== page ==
DAVID SAFIER: Beware the cycle of ignorance - The Explorer: Editorials

DAVID SAFIER: Beware the cycle of ignorance

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Posted: Wednesday, December 17, 2008 12:00 am | Updated: 8:03 am, Thu Mar 24, 2011.

“We’re eating our seed corn.”

That’s what a fellow teacher said to me in the mid-1980s. A few years earlier, Oregon, where I was teaching, had passed a property tax limitation law, and schools were beginning to feel the pain.

New teachers were warned they may not be rehired. Budgets for textbooks and educational materials were slashed. Principals stared at the floor as they refused teacher requests for a few dollars to fund worthwhile classroom projects.

“Seed corn” refers to the sacks of kernels farmers store away for the next planting season. They know if they eat or sell the seed, even for the best of reasons, they put their futures in peril.

If we eat our educational seed corn by cutting school funding still further – we’re already 49th in the nation – we’ll be balancing the state budget by placing our children’s futures, and therefore the future of Arizona, in jeopardy. Yet that’s what the Republican-majority state legislature looks like it’s planning to do. It’s a jaw-droppingly foolish idea.

If we continue to slash our already meager education budgets whenever we run low on state funds, we’ll to launch into a self-perpetuating Cycle of Ignorance.

Here’s how the Cycle of Ignorance works. It begins with the drastic underfunding of K-12 schools. Students who might otherwise succeed, if teachers had the time and resources to help them, will end up failing and dropping out. It will be difficult or impossible for them to find work that pays a living wage, so they will become financial burdens on the state. Too many of them will end up in our costly prison system. What we “saved” on the front end by shorting their educations will be spent many times over, both in state funds and in the deplorable loss of human potential.

Lots of students who don’t drop out will sleepwalk through class and end up with little to show for their years in school but a high school diploma. These graduates are only slightly better off than the drop outs and often have similar futures.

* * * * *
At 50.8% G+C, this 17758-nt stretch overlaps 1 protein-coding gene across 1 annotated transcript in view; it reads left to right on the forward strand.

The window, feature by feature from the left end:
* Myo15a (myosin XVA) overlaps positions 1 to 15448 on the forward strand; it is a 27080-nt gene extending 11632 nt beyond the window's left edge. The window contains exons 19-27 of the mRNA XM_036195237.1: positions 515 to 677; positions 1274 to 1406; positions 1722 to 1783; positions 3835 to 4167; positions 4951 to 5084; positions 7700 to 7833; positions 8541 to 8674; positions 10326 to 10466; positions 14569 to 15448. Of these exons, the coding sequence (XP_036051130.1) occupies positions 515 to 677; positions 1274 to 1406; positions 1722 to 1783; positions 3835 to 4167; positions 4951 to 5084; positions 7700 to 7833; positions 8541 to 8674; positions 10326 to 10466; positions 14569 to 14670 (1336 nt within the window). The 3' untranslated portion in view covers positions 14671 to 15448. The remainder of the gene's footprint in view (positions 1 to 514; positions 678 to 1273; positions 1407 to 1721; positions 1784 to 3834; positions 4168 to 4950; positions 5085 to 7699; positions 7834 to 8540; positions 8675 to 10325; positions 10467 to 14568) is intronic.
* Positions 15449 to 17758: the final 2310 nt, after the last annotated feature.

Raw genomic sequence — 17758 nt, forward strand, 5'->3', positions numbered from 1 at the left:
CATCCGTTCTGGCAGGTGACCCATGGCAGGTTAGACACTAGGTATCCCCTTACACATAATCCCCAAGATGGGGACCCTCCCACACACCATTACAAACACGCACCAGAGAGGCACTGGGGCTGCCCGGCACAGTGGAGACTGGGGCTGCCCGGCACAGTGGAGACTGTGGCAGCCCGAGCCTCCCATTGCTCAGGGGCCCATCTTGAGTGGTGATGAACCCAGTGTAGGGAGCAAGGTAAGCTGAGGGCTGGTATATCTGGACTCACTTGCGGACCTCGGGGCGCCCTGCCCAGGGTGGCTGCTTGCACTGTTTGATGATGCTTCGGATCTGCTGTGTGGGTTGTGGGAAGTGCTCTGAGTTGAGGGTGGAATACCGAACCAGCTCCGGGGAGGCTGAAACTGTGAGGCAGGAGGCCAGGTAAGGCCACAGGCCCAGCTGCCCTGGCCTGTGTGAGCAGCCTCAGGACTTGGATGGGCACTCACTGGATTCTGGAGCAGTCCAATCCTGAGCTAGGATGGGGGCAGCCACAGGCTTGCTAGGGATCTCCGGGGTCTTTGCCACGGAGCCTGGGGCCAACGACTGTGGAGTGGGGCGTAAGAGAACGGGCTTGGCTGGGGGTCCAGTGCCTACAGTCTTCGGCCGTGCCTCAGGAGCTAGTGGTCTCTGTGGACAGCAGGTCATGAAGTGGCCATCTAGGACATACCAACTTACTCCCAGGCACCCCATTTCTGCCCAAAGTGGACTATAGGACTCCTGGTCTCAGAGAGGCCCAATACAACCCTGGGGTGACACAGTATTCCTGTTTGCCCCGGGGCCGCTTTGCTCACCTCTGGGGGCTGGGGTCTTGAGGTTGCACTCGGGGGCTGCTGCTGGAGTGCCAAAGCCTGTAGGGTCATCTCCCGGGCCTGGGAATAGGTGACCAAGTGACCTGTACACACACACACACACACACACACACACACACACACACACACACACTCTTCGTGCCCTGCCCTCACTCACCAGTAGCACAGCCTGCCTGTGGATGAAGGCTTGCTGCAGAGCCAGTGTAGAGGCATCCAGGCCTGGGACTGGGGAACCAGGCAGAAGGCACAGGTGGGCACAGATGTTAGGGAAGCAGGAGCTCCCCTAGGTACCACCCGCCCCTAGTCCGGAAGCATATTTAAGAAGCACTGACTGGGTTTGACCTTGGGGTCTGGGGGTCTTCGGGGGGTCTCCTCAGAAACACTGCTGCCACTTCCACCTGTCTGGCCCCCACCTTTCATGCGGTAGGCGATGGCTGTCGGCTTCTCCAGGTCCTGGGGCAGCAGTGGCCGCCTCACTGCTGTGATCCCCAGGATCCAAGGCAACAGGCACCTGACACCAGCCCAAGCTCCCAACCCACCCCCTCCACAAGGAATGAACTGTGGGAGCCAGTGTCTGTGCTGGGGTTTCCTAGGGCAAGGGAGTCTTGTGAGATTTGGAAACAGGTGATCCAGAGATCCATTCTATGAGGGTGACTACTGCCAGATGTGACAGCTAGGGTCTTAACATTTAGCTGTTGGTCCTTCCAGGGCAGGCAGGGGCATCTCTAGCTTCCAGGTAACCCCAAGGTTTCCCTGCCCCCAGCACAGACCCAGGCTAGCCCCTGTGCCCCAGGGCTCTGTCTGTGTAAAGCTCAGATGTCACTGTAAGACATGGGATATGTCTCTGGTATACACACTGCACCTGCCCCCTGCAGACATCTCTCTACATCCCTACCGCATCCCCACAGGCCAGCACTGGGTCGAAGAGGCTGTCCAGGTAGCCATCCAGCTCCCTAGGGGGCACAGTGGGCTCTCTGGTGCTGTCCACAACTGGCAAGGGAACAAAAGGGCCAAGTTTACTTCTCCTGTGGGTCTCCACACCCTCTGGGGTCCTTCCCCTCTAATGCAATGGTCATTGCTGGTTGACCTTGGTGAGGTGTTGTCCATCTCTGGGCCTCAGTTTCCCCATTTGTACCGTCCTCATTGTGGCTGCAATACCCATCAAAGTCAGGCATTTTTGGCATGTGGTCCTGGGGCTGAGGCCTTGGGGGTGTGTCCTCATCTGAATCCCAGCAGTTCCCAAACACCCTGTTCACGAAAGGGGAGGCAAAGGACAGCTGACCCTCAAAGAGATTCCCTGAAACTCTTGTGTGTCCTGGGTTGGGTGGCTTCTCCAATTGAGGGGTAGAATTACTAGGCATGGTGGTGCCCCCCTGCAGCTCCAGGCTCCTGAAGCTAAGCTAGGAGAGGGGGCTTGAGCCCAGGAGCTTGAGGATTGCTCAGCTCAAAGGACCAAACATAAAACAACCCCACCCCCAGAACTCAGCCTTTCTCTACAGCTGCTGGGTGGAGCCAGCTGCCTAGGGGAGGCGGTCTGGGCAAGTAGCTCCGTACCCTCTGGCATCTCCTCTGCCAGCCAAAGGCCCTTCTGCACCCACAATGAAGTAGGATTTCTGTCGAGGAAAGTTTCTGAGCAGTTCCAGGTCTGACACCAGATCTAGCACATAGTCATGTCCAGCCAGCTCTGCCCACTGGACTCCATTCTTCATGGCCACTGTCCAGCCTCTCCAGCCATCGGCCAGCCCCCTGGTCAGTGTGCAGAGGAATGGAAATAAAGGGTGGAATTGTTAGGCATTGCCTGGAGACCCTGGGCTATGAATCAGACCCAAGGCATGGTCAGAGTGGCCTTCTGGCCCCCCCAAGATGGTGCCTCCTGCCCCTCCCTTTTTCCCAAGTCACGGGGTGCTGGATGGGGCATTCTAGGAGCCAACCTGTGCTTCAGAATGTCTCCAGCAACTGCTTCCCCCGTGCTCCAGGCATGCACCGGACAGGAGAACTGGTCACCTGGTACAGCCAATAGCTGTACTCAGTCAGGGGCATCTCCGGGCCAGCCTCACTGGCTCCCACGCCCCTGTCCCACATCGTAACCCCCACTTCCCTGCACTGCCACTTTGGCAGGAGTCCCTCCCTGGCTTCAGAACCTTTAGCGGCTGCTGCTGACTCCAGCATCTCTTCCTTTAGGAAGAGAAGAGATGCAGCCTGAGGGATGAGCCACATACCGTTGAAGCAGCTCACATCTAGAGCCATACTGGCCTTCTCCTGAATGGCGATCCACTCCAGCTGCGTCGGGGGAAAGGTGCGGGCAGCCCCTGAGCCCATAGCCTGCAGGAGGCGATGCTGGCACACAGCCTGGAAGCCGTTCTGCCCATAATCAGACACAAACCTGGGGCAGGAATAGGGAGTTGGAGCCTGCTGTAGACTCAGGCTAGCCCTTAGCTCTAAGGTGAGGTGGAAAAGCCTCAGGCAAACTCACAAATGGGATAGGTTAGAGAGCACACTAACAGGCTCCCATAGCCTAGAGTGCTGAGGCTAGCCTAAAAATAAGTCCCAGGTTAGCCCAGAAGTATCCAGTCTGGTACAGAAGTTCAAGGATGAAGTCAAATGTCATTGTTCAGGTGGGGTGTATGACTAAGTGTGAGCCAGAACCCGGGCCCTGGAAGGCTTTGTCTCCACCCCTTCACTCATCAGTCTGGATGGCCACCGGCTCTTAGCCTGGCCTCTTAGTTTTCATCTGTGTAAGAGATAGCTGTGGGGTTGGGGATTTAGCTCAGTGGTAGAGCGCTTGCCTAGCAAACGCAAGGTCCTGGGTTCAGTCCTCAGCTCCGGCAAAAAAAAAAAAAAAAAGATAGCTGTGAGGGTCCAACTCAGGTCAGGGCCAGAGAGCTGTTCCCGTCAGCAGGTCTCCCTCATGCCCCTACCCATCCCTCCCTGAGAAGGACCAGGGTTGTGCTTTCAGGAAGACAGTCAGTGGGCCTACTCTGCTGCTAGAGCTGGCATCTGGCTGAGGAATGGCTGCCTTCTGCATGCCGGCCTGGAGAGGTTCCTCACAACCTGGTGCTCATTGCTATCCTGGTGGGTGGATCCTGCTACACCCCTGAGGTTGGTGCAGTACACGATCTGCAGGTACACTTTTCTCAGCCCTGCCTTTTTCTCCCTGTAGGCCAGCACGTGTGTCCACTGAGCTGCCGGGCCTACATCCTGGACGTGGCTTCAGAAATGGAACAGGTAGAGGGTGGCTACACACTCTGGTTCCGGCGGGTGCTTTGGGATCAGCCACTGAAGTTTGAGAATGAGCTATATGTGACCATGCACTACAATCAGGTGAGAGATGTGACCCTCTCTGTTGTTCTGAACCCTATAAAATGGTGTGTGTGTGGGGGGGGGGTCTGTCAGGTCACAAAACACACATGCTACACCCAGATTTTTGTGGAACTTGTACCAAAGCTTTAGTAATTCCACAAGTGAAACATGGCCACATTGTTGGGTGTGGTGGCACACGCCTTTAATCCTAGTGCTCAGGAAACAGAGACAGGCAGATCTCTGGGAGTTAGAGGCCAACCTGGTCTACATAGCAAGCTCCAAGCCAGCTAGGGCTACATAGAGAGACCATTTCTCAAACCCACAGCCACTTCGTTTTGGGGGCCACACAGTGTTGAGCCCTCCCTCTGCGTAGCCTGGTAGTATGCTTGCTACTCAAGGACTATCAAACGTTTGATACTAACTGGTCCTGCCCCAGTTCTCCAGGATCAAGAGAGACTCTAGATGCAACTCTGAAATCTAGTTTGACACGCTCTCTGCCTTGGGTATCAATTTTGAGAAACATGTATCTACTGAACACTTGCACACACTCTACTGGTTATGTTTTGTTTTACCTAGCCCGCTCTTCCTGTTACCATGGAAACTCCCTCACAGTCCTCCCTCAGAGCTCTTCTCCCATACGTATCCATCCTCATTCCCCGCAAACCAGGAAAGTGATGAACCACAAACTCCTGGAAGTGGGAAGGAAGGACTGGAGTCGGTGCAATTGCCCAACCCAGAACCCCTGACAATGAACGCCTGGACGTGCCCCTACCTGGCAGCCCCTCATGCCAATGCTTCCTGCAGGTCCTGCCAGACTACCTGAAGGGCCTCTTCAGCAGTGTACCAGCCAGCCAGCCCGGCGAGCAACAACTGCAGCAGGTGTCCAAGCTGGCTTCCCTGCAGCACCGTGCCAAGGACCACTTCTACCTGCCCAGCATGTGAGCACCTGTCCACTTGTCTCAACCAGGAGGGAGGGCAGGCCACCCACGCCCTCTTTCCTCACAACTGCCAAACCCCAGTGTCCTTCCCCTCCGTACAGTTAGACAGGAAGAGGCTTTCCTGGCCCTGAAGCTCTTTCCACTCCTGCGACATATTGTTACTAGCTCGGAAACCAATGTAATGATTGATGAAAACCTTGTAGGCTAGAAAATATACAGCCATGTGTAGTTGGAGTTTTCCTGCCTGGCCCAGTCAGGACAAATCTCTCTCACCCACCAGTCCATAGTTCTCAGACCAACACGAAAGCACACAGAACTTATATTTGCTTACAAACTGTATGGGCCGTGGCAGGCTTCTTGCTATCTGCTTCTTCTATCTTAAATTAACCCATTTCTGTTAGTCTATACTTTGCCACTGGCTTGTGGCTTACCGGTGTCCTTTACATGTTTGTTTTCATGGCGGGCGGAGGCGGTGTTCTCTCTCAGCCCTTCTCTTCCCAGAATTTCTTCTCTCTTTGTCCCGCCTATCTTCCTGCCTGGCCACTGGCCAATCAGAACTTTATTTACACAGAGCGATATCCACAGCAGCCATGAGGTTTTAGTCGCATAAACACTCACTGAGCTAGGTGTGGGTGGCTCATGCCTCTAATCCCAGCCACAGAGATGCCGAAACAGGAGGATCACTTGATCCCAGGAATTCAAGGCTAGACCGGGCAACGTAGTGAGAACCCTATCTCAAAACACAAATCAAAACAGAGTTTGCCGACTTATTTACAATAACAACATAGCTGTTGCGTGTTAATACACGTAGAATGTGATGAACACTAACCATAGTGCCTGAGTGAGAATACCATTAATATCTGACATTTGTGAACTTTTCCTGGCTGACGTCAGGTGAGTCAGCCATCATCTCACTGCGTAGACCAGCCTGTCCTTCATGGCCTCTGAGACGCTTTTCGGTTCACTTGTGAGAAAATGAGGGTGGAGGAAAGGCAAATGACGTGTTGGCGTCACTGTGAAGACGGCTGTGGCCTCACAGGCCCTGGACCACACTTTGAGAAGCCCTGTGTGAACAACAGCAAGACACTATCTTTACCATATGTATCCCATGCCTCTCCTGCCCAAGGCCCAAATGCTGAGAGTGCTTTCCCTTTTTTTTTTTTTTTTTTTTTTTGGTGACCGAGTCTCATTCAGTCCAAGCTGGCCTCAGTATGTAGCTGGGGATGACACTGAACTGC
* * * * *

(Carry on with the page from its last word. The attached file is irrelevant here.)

Many students, of course, will graduate high school with the ability and desire to continue their educations. But unaffordable college tuition combined with limits on enrollment will cut their dreams short. Most likely, they’ll end up earning less than they would have with more education. They’ll pay far less taxes over their lifetimes, so state revenues will continue to fall.

Out-of-state businesses that require a highly educated workforce won’t even consider Arizona when they think about relocating. They know they won’t find the skilled workers they need, and they’ll shudder at the thought of sending their own children to Arizona schools. Some of our best in-state businesses will make the same calculation and flee. The result will be fewer high paying jobs – there goes more income tax revenue – and fewer businesses paying taxes as well. Our tax base will shrink as our budget problems increase.

That’s our likely future if we slash our K-12 and higher education budgets even further than they’ve already been cut. Too many adults will be on welfare or in prisons, while too many others will be in low paying, dead end jobs. Too few job-creating, tax paying businesses will set up shop in Arizona.

Our quality of life will be significantly worsened, and we won’t have the most vital raw material needed for a sustained economic recovery: well-educated workers. All these problems will mean our tax revenues will continue to dwindle, so we will be forced to … I’ll bet you saw this coming … make even more cuts in education.

And so the Cycle of Ignorance perpetuates itself, spiraling downward every time it goes full circle. And it begins with the ignorance of anyone in government – elected official or bureaucrat – who believes we can cut school funding without dire consequences.

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